2019 Harley-Davidson FXDR 114 Breaks Cover
- Aug 22, 2018
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In a bid to stave off the ever-growing, more modern competition, Harley-Davidson recently announced big plans for the next couple of years. As a part of its product onslaught, the American two-wheeler manufacturer unveiled the 2019 FXDR 114 last month. Touted to be one of the most agile and performance-oriented Harley, it’s sole aim seems to be to grab a substantial chunk of the power cruiser market share, which is currently dominated by Ducati. The XDiavel seems to be the FXDR 114’s perfect rival and here’s how they perform against each other on paper:
Though the FXDR 114 looks like a traditional cruiser from afar, what with its the raked out front forks and fat rear tyre, the motorcycle features a much more muscular and minimalistic bodywork. The lighting system is all LED and the wide handlebars nicely complement the stretched 16.6-litre fuel tank. The tank swoops down to the single seat, which has additional bolstering to hold the lower back while accelerating hard. Even the air intake design draws inspiration from the company’s Screamin’ Eagle drag bikes. Harley has made sure the motorcycle gets ample cornering clearance with a stubby, triangular exhaust end can. The rear is dominated by the fat 240-section tyre and a cleverly designed tyre-hugging fender which holds the indicators and the licence plate.
The Ducati XDiavel is a leaner, meaner version of the Ducati Diavel - a motorcycle that kick-started the idea of a cruiser that loves corners. Its design highlights include the exposed trellis frame flanked by the large fuel tank at the top and the modern L-twin motor below. The alloy wheel design feels straight out of a science fiction movie and looks even better thanks to the single-sided swingarm. Although it gets a well-shaped rider’s seat, the pillion seat is too small for anyone to sit comfortably. It is best suited for very short trips. The slash-cut underbelly exhaust keeps the visual mass at the centre, while the 240-section tyre keeps the rear busy.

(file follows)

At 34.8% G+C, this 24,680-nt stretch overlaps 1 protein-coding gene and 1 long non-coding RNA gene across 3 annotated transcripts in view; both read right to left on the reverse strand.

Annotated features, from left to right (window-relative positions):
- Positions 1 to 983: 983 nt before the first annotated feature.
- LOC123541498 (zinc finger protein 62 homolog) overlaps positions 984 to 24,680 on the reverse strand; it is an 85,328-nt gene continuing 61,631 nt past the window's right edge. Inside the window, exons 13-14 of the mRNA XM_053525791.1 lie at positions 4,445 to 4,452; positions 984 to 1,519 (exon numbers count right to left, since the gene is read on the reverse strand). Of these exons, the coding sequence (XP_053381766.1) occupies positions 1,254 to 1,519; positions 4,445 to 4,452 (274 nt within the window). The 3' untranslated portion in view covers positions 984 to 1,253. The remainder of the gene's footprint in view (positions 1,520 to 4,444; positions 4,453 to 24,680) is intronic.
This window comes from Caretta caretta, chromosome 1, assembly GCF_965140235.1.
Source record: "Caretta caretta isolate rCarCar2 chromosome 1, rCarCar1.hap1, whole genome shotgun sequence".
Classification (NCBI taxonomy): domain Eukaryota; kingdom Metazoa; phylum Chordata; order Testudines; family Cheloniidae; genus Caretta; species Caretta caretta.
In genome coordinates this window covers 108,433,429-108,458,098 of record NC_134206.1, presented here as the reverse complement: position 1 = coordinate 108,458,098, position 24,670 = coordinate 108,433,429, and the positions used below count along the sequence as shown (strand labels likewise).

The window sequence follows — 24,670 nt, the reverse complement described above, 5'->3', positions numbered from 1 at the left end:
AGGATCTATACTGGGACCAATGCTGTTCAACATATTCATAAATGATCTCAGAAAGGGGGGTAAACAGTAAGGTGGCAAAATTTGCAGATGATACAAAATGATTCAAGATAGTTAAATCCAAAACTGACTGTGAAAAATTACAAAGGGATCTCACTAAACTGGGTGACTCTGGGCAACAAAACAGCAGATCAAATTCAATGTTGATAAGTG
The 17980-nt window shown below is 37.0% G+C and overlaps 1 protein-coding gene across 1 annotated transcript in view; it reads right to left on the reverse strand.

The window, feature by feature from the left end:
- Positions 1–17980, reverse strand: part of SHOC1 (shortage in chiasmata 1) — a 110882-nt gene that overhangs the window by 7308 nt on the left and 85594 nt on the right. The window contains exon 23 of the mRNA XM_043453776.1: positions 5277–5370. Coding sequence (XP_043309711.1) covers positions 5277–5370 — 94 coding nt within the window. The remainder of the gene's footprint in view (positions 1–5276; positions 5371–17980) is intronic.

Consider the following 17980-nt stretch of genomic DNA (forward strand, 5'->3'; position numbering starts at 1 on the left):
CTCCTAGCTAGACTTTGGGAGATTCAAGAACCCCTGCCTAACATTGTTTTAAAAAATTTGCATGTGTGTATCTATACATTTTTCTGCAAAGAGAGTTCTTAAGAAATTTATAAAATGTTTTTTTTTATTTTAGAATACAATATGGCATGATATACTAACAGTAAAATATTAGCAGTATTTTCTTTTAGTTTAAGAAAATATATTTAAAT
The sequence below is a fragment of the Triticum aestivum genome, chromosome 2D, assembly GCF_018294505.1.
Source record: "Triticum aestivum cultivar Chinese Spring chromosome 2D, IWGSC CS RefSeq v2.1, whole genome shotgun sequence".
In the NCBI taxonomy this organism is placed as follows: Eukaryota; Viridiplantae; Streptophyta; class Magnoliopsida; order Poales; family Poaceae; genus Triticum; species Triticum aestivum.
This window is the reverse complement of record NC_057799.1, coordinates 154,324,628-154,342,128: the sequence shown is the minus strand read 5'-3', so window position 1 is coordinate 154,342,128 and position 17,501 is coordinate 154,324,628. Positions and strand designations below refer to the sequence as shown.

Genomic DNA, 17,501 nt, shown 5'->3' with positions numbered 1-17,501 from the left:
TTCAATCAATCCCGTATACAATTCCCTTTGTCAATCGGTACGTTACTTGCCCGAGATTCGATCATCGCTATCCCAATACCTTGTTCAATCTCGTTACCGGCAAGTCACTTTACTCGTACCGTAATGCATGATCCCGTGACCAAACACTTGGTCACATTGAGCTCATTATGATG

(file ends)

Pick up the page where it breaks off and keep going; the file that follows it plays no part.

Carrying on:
Harley’s bigger engine towers over the Ducati L-twin in terms of brute torque. This motor is old-school and devoid of electronics. The Ducati’s motor, on the other hand, has a lot of power on offer and is exploited to the maximum by a host of electronic riding aids. It also makes the motorcycle a lot more liveable and safer than the relatively less advanced V-twin in the Harley. It also gets Ducati Power Launch, which works in conjunction with the Inertial Measurement Unit and the traction control system to optimally deliver the power for quickest and safe acceleration. The American manufacturer, on the other hand, offers a range of performance-enhancing Screamin’ Eagle parts ranging from Stage 1 to 4, which are backed by factory warranty.
Based on the table above, the XDiavel seems to be the superior one thanks to its relatively sophisticated underpinnings that are versatile enough to fine-tune the dynamics. The motorcycle also offers a 40-degree lean angle whereas the FXDR offers a lean angle of 32.8 degrees. And while Harley’s single-channel ABS is expected to be effective while stopping in a straight line, the cornering ABS in the XDiavel helps in maintaining control even while braking mid-corner. It can even modulate braking by sensing the lean angles and the traction levels.
Compared to motorcycles from its Softail range, Harley has implemented a lot of weight-saving components like aluminium and composite materials (especially at the tail section) in the FXDR to make it as agile as possible. However, it is still 56kg heavier than the XDiavel. It remains to be seen how the added weight affects the motorcycle’s real-world performance. The Italian power cruiser leads in other aspects as well. It gets a slightly larger fuel tank and rides 30mm higher than the FXDR. However, the FXDR’s longer wheelbase should make the motorcycle steady on the straights, especially while riding at high speeds.
Harley-Davidson has priced the 2019 FXDR 114 at $21,349 (INR 15.13 lakh). The XDiavel, on the other hand, is $854 (Rs 60,522) less expensive despite having a much more advanced powerplant, underpinnings and electronics. Considering Ducati’s competitive pricing and features, it seems Harley is asking a tad too much for what’s essentially a faster and more performance-oriented version of its Softail range of cruisers.
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